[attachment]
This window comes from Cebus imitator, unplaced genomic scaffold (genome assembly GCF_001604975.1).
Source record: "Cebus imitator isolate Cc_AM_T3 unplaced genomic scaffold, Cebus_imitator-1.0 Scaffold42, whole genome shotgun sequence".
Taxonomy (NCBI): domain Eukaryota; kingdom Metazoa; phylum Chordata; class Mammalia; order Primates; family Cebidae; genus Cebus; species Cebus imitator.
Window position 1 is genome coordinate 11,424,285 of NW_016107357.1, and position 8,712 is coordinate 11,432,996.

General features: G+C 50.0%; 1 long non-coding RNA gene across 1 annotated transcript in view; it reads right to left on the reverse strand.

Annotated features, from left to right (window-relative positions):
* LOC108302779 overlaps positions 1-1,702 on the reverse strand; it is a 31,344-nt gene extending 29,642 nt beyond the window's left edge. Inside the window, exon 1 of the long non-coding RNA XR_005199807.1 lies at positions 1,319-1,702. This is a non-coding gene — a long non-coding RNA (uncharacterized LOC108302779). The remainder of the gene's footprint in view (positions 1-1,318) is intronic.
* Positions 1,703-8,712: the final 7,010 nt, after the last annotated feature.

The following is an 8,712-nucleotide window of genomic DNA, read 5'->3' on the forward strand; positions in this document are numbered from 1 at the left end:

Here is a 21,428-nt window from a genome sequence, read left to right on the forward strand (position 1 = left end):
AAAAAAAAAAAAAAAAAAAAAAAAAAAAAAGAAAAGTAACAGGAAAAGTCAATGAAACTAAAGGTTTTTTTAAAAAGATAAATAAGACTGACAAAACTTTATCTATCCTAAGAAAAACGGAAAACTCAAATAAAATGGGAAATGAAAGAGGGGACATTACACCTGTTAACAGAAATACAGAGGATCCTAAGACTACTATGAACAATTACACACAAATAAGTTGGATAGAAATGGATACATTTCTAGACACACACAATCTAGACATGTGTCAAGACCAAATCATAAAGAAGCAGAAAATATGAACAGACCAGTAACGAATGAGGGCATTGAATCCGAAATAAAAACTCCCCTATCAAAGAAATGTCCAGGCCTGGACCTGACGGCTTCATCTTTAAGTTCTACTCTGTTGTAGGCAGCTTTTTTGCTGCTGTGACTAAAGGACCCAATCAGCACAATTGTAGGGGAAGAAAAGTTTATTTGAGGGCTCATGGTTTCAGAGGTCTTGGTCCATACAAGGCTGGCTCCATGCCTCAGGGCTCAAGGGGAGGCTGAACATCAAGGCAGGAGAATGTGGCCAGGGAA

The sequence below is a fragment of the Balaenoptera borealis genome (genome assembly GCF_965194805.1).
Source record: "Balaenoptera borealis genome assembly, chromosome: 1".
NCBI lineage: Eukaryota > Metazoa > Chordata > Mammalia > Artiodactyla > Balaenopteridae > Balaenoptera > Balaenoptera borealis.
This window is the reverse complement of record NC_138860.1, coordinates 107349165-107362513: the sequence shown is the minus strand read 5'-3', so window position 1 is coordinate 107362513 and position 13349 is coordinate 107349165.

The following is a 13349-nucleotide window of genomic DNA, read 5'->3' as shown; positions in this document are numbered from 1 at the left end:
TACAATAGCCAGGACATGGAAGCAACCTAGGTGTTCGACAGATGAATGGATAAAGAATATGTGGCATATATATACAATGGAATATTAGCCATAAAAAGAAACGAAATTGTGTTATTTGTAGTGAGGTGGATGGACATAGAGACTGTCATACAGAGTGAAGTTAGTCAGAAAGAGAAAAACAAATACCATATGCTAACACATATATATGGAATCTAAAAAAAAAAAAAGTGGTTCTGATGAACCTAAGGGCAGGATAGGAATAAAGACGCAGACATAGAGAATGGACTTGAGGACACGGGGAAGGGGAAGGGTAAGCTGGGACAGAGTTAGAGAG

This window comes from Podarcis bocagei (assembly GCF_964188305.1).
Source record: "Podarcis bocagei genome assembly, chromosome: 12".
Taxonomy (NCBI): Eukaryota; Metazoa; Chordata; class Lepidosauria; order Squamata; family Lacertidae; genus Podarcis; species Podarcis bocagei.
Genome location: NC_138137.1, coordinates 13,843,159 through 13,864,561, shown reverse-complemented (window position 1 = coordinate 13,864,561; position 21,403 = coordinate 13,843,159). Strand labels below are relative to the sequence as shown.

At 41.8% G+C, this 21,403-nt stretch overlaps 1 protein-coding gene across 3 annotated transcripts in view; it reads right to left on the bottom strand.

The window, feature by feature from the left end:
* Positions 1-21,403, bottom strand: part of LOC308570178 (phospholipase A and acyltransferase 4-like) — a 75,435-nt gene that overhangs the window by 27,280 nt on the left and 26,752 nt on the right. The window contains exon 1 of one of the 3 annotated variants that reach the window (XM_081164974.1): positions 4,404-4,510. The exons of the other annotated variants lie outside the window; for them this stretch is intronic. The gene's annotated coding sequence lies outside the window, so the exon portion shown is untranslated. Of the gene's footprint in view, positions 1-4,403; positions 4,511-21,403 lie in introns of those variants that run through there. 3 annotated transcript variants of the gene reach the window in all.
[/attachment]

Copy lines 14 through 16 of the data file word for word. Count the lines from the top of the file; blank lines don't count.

NCBI lineage: Eukaryota > Metazoa > Chordata > Mammalia > Artiodactyla > Balaenopteridae > Balaenoptera > Balaenoptera borealis.
This window is the reverse complement of record NC_138860.1, coordinates 107349165-107362513: the sequence shown is the minus strand read 5'-3', so window position 1 is coordinate 107362513 and position 13349 is coordinate 107349165.

The following is a 13349-nucleotide window of genomic DNA, read 5'->3' as shown; positions in this document are numbered from 1 at the left end: